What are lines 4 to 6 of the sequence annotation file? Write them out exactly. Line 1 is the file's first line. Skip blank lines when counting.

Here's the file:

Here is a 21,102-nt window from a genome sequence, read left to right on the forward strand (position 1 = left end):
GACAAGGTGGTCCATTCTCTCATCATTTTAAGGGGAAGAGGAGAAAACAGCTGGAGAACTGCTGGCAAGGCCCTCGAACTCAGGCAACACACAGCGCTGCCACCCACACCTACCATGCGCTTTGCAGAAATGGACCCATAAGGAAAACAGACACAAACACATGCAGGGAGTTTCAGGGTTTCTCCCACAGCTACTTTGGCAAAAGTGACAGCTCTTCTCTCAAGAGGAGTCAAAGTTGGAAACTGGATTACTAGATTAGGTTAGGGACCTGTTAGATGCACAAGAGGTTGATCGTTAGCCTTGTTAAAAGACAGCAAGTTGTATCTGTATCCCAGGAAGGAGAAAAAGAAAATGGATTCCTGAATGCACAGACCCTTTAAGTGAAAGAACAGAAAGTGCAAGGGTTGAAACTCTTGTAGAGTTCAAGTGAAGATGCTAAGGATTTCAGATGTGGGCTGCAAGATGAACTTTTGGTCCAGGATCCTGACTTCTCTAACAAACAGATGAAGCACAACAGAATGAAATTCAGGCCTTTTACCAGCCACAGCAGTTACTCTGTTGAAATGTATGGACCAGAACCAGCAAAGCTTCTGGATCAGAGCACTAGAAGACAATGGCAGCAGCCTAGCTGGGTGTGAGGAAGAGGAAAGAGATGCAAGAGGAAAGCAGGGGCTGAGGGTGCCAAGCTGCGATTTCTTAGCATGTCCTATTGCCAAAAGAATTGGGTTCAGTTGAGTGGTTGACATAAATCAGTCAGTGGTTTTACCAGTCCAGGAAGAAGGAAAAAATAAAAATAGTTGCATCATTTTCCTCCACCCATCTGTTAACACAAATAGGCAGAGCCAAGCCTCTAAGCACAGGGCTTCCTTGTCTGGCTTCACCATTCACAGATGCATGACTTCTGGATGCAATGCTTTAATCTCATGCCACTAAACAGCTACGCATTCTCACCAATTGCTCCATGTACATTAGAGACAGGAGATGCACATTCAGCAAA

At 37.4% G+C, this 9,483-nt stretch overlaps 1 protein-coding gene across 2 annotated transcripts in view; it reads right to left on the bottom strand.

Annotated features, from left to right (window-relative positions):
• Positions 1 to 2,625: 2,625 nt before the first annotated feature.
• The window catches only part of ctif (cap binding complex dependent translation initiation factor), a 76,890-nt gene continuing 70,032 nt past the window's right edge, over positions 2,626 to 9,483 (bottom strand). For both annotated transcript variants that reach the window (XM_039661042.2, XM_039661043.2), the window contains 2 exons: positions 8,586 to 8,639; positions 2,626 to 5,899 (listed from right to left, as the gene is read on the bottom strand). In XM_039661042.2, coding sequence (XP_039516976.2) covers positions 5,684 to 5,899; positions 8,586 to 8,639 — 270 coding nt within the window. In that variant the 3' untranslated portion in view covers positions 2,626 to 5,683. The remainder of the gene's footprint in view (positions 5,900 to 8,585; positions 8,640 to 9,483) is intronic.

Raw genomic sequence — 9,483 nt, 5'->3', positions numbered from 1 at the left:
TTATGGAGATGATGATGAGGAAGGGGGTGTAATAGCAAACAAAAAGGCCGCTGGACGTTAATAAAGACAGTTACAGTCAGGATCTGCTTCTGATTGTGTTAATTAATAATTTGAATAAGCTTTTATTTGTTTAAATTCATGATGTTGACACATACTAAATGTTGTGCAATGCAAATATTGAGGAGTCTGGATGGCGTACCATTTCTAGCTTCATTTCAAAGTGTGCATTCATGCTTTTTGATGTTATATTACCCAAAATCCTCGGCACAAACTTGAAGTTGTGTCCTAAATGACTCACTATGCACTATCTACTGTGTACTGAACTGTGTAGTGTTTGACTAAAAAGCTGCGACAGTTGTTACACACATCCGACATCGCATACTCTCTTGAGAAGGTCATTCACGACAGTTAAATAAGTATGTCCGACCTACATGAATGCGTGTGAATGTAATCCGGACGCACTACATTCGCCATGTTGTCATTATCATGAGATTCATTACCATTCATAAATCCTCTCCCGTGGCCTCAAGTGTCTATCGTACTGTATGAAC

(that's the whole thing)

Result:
Annotated features, from left to right (window-relative positions):
• Positions 1 to 2,625: 2,625 nt before the first annotated feature.
• The window catches only part of ctif (cap binding complex dependent translation initiation factor), a 76,890-nt gene continuing 70,032 nt past the window's right edge, over positions 2,626 to 9,483 (bottom strand). For both annotated transcript variants that reach the window (XM_039661042.2, XM_039661043.2), the window contains 2 exons: positions 8,586 to 8,639; positions 2,626 to 5,899 (listed from right to left, as the gene is read on the bottom strand). In XM_039661042.2, coding sequence (XP_039516976.2) covers positions 5,684 to 5,899; positions 8,586 to 8,639 — 270 coding nt within the window. In that variant the 3' untranslated portion in view covers positions 2,626 to 5,683. The remainder of the gene's footprint in view (positions 5,900 to 8,585; positions 8,640 to 9,483) is intronic.